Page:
SEOUL, Feb. 13 (Korea Bizwire) – The Korea Centers for Disease Control & Prevention revealed Sunday that the consumption of fat among South Koreans has been on a steady rise for the past two decades.
Although fat is an essential nutrient that provides energy and helps with the absorption of fat-soluble vitamins and the protection of body temperature and organs, excessive consumption over a prolonged period of time can lead to obesity, and cause brain or cardiovascular diseases, or cancer.
The KCDC report indicated that daily fat consumption among Korean men rose from 45.3 grams in 1998 to 54.9g in 2010 and 58.9g in 2015, while for women, it increased from 35.2g, to 38.1g and 43g.
Younger generations showed the highest fat intake levels, with those aged from 19 to 29 leading with consumption of 74.7g for men and 57.1g for women, followed by those from 12 to 18 with 72.9g and 50.9g, respectively.
The elderly (aged 65 and higher), however, consumed less than half of the fat consumed by the young, with an average intake of 30.6g (for men) and 21.3g (for women).
According to officials, the recommended percentage of daily fat intake for adults is about 15 to 25 percent, and the 19 to 29 group slightly exceeded this threshold at 25.4 percent. The average rate was 22 to 25 percent for all those aged 49 and lower, but fell far short for those 65 and above at 13.3 percent.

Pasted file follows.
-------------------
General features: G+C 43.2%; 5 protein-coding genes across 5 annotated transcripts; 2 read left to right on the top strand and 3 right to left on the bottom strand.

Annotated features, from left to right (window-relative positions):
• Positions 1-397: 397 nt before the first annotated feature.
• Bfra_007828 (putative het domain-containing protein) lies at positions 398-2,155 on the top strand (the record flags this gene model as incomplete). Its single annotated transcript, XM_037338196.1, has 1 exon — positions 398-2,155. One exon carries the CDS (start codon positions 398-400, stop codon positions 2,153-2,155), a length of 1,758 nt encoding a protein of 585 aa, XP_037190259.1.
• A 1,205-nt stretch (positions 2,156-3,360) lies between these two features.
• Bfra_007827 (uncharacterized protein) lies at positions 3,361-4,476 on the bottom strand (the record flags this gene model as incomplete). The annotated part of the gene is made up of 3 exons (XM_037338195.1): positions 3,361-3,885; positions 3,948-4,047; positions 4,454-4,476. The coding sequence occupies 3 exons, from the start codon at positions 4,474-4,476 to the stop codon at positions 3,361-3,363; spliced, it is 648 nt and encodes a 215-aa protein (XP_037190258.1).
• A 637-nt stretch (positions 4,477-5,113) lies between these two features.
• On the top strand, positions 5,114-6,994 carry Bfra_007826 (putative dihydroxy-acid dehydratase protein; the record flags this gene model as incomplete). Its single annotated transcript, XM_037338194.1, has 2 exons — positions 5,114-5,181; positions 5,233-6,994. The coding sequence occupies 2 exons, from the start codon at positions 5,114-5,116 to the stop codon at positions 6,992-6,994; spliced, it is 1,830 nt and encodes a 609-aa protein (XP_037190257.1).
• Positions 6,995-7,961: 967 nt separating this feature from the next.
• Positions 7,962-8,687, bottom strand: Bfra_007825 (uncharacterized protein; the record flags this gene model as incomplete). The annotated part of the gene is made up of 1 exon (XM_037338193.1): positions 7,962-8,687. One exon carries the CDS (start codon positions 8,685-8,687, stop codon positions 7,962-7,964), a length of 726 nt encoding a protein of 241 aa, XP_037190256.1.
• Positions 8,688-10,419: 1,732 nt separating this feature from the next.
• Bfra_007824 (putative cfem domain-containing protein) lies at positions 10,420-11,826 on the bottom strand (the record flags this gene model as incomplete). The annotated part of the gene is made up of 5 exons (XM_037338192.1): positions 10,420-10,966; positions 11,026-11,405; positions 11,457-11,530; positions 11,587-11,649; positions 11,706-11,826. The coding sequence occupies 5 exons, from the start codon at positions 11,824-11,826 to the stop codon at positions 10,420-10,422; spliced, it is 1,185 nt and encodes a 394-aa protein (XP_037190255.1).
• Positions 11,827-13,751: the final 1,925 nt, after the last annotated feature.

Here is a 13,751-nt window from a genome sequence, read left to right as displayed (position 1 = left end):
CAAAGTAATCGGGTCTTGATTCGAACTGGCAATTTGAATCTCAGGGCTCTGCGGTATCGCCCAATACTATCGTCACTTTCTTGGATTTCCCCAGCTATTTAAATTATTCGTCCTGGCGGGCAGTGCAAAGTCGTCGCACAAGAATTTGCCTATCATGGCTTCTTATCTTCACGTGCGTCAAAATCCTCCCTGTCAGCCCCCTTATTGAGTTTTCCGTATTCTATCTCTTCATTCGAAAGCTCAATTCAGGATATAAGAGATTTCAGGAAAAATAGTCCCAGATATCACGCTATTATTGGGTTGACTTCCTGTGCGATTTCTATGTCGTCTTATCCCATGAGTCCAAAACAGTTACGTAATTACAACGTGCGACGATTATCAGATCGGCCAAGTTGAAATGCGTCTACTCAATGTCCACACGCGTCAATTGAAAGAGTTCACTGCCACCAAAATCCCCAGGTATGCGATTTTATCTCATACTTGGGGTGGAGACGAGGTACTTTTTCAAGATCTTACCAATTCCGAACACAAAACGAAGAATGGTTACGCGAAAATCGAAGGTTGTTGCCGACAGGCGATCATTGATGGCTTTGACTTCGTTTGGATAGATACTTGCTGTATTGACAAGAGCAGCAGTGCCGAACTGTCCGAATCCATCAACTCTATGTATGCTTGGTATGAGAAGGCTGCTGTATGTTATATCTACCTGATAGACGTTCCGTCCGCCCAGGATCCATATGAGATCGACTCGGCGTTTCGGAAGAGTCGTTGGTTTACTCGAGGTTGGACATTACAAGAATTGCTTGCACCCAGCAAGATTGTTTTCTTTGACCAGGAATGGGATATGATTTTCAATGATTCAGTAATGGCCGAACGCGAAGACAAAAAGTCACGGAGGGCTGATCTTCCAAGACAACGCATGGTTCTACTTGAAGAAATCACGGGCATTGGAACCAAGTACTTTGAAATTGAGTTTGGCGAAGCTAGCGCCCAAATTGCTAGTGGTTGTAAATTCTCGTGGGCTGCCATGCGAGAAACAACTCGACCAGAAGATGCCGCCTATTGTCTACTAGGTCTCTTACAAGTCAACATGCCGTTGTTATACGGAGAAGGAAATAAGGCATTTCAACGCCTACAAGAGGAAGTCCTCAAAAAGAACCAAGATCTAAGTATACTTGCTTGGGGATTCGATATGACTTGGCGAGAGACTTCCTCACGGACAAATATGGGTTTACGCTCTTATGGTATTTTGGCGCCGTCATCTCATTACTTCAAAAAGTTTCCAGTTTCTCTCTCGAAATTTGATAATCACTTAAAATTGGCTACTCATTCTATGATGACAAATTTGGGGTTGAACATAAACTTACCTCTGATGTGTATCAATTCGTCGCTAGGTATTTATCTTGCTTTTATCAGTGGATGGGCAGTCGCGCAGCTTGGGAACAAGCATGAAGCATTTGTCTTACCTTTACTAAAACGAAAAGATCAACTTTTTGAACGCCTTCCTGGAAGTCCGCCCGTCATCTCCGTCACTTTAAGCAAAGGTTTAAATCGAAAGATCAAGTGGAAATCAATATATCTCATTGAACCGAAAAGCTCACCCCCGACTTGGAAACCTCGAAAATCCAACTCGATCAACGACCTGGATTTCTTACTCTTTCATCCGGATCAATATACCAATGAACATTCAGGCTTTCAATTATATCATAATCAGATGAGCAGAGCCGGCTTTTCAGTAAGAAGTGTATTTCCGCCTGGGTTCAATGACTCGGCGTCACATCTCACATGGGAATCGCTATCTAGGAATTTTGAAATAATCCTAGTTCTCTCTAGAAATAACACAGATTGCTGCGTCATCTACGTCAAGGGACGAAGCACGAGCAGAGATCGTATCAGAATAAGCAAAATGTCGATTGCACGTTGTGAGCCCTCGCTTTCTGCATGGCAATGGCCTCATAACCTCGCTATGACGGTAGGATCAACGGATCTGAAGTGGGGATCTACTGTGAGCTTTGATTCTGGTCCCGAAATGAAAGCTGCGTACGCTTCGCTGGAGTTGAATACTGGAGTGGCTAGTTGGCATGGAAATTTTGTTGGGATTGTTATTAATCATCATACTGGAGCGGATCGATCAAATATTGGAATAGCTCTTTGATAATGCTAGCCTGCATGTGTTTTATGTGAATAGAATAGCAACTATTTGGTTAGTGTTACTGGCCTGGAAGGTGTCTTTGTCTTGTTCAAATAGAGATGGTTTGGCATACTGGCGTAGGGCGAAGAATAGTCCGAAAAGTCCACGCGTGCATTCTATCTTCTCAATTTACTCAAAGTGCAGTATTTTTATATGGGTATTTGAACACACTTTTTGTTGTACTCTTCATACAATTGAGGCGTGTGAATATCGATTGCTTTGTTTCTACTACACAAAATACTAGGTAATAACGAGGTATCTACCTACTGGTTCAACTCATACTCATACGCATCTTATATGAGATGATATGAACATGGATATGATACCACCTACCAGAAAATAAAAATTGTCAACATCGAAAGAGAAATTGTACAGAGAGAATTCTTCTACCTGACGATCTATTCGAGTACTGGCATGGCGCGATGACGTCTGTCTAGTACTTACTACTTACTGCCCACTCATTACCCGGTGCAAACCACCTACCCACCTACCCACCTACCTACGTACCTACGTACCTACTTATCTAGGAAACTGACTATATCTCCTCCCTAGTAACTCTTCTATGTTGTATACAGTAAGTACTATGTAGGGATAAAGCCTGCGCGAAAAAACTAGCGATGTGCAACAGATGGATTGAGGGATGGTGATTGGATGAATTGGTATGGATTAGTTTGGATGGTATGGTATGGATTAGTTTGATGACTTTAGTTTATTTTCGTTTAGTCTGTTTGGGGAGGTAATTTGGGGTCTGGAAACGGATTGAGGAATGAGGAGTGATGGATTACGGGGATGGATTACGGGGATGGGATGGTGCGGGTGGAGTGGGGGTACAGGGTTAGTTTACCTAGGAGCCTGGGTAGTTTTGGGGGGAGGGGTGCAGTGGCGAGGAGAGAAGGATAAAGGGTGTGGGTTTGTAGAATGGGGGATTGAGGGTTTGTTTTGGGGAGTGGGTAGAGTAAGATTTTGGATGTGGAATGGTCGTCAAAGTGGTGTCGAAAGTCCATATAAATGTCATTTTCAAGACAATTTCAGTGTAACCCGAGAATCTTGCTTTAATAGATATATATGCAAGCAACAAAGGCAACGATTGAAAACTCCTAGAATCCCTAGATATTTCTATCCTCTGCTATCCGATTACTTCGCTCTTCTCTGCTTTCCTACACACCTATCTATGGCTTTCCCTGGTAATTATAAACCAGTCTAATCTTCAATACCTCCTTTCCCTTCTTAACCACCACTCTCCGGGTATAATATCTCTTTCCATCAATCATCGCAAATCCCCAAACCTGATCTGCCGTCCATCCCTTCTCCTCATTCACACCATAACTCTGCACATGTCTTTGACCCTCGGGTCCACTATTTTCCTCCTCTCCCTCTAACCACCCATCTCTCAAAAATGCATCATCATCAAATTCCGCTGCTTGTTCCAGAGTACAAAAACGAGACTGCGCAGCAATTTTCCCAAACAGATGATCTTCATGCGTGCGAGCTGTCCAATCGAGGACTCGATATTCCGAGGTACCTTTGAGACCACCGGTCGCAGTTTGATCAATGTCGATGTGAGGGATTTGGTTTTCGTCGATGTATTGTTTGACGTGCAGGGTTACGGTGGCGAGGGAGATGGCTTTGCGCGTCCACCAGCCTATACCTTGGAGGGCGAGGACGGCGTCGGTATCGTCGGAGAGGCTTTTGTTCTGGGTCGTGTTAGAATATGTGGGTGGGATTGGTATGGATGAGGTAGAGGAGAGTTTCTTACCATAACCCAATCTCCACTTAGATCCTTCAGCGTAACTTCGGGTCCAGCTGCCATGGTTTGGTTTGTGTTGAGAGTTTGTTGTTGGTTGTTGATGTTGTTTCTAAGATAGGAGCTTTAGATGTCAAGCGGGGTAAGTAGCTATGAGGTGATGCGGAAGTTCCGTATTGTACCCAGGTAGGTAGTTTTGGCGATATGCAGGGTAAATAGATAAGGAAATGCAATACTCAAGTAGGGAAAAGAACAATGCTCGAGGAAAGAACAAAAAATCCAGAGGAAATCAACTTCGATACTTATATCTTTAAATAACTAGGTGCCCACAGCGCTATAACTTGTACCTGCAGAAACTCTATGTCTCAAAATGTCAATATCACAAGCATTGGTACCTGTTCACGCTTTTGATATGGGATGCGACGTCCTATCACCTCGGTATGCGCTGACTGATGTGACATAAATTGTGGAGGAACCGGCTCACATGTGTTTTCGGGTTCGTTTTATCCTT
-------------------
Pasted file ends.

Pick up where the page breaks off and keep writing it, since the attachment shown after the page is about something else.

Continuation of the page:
The study also revealed that 78.6 percent of toddlers from 3 to 5 years of age fell within the recommended range in terms of daily energy derived from fat, which was followed by the 6 to 18 group at roughly 60 percent.
Those aged from 19 to 29 had a relatively poor rate of 34.1 percent, as a result of over-consumption of fat, while those aged 65 and above had a rate of 28.3 percent, with too little intake of the nutrient.
“Daily fat intake for South Korea stands lower than in the U.S. and Japan. But given the consistent increase, close monitoring of fat-related diseases also seems necessary,” said KCDC officials.
By Joseph Shin (email@example.com)